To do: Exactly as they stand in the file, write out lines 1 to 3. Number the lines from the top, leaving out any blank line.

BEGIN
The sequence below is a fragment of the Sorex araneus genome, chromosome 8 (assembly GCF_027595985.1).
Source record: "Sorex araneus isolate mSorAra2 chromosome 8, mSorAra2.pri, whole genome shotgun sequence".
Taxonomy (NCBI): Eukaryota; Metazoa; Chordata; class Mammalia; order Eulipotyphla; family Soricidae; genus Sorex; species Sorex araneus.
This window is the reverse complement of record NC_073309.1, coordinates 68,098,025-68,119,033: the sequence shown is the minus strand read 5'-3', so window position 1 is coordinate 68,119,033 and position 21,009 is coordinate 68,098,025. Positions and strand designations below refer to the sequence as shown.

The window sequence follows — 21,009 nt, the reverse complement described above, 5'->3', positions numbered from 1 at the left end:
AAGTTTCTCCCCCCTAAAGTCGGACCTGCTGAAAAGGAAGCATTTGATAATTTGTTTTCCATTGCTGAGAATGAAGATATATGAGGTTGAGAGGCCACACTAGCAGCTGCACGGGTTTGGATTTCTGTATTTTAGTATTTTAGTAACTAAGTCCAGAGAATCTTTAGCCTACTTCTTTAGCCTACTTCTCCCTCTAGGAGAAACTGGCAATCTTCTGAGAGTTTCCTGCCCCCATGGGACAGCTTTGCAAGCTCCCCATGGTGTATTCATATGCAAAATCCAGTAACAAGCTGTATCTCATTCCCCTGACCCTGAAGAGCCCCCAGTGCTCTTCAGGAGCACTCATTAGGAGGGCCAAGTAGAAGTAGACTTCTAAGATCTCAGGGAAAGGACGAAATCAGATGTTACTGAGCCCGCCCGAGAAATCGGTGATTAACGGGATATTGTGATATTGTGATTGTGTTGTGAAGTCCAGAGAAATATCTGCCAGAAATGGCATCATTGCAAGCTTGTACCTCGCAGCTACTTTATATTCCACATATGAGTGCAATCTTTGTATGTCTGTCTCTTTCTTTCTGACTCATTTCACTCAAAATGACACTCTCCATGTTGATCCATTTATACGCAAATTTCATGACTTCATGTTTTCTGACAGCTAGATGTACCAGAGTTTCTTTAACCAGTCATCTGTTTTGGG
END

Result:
The sequence below is a fragment of the Sorex araneus genome, chromosome 8 (assembly GCF_027595985.1).
Source record: "Sorex araneus isolate mSorAra2 chromosome 8, mSorAra2.pri, whole genome shotgun sequence".
Taxonomy (NCBI): Eukaryota; Metazoa; Chordata; class Mammalia; order Eulipotyphla; family Soricidae; genus Sorex; species Sorex araneus.